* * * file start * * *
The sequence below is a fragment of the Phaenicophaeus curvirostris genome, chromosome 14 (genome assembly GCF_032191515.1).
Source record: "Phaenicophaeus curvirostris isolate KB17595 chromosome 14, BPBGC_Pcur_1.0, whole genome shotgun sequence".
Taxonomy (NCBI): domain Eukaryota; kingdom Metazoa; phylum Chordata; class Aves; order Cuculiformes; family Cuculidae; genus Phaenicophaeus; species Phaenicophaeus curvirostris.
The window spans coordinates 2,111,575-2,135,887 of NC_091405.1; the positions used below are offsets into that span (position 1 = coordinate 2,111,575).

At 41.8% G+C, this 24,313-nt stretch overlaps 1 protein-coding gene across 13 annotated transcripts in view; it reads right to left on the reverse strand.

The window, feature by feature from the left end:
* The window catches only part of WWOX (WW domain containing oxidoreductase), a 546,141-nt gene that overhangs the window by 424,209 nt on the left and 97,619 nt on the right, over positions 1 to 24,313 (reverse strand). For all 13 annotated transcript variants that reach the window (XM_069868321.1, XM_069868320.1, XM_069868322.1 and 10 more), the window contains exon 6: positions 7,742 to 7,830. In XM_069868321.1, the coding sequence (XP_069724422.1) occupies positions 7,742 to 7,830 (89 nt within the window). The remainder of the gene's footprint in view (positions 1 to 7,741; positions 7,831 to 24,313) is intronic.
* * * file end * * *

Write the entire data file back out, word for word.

The sequence below is a fragment of the Phaenicophaeus curvirostris genome, chromosome 14 (genome assembly GCF_032191515.1).
Source record: "Phaenicophaeus curvirostris isolate KB17595 chromosome 14, BPBGC_Pcur_1.0, whole genome shotgun sequence".
Taxonomy (NCBI): domain Eukaryota; kingdom Metazoa; phylum Chordata; class Aves; order Cuculiformes; family Cuculidae; genus Phaenicophaeus; species Phaenicophaeus curvirostris.
The window spans coordinates 2,111,575-2,135,887 of NC_091405.1; the positions used below are offsets into that span (position 1 = coordinate 2,111,575).

At 41.8% G+C, this 24,313-nt stretch overlaps 1 protein-coding gene across 13 annotated transcripts in view; it reads right to left on the reverse strand.

The window, feature by feature from the left end:
* The window catches only part of WWOX (WW domain containing oxidoreductase), a 546,141-nt gene that overhangs the window by 424,209 nt on the left and 97,619 nt on the right, over positions 1 to 24,313 (reverse strand). For all 13 annotated transcript variants that reach the window (XM_069868321.1, XM_069868320.1, XM_069868322.1 and 10 more), the window contains exon 6: positions 7,742 to 7,830. In XM_069868321.1, the coding sequence (XP_069724422.1) occupies positions 7,742 to 7,830 (89 nt within the window). The remainder of the gene's footprint in view (positions 1 to 7,741; positions 7,831 to 24,313) is intronic.